New Army policy lights the way for rocurement of efficient light bulbs
January 11, 2011
By Dave Foster
WASHINGTON - The U.S. Army announced this week that all light bulbs acquired for use in facilities and structures owned, leased or controlled by the Army must meet higher energy efficiency standards. The goal is a complete replacement of all inefficient incandescent lighting on Army installations within five years. New efficient lighting will use 3-5 times less electricity than an incandescent bulb over the same period.
On Oct. 27, 2010, Assistant Secretary of the Army for Installations, Energy and Environment Ms. Katherine Hammack, issued a "Memorandum on the Utilization of Efficient Lighting" to reduce energy consumption and reduce adverse impacts to the environment. The memo establishes policy and guidance to use only efficient light bulbs that meet standards outlined in the Energy Independence and Security Act of 2007. EISA requires he manufacture of energy-efficient light bulbs, with efficiency standards phasing in between 2012 and 2014. it also requires the use of energy-efficient lighting fixtures and bulbs in buildings constructed by the General Services Administration.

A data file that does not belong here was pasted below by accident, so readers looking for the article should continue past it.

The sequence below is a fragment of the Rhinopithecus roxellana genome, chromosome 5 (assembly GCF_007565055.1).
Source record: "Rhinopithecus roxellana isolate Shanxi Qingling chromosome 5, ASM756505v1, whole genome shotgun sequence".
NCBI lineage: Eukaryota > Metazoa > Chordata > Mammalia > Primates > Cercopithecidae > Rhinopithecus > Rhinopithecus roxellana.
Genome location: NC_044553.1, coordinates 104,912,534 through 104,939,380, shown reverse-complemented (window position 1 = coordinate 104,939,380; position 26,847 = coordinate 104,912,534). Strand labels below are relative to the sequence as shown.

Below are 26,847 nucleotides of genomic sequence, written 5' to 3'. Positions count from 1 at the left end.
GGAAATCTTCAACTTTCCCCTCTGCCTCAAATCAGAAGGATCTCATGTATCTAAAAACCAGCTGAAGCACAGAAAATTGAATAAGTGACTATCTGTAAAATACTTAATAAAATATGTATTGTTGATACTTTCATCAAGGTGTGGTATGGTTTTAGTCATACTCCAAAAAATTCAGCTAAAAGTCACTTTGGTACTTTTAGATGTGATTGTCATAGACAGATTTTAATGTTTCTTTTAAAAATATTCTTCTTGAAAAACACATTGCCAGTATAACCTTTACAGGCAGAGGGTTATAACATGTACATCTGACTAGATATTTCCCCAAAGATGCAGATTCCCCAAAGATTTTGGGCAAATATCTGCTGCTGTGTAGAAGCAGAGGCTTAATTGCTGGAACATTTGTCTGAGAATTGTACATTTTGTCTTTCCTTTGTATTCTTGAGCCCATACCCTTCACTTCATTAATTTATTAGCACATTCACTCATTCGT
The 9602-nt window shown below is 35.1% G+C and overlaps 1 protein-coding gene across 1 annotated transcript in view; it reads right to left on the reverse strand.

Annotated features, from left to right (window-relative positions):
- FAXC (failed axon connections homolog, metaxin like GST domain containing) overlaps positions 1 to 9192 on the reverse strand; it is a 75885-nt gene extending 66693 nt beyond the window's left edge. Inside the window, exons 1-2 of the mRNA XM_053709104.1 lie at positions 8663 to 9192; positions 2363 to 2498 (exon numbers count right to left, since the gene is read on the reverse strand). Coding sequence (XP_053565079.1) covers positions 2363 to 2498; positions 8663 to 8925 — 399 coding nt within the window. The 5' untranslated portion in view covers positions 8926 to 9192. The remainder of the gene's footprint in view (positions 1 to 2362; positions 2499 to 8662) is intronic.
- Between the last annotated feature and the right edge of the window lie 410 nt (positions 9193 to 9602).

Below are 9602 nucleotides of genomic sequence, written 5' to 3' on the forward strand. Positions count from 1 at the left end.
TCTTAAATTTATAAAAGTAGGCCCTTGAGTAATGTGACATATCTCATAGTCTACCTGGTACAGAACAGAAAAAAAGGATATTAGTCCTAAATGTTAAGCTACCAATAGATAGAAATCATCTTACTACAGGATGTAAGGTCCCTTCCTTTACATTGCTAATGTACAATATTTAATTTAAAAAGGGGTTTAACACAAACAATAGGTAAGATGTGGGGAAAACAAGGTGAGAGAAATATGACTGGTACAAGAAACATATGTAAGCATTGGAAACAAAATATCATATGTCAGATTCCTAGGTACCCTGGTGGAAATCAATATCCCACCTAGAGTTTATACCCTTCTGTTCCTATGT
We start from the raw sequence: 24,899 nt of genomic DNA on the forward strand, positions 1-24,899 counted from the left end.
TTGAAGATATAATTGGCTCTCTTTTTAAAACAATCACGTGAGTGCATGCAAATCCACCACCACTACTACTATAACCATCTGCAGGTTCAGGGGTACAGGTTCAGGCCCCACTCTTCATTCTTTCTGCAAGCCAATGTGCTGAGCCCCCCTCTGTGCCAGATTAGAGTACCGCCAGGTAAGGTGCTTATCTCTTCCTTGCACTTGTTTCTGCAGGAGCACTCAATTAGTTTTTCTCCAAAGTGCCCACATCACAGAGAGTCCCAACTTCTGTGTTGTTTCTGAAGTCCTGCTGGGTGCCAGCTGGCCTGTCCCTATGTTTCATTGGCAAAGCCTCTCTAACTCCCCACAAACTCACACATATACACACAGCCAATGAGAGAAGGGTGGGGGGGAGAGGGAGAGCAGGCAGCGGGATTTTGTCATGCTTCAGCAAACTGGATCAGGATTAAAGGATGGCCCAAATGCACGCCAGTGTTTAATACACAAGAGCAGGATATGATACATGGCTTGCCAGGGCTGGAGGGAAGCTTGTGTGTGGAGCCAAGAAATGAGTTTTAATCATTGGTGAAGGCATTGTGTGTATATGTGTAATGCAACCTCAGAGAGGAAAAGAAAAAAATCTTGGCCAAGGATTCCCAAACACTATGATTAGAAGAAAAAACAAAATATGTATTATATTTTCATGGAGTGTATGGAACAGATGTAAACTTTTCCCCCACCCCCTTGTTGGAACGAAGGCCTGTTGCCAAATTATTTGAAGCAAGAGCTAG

"Lighting efficiency improvement present a clear opportunity to decrease energy consumption, which is a priority for the U.S. Army, the Department of Defense and for the entire federal government," Hammack said. "It's been over 130 years since Thomas Edison gave birth to the world's first practical incandescent light bulb, and we're undeniable overdue for a jump forward in lighting's future."
In order for the Army to capture energy efficiency savings consistent with these provisions, the new policy requires the use of the light bulbs as soon as possible. When installed bulbs fail and existing inventory is depleted, only efficient light bulbs may be purchased. Compact Fluorescent Lights require significantly less energy to produce the same amount of light and need replacement six times less often. This means a profound reduction in electricity, maintenance and labor costs.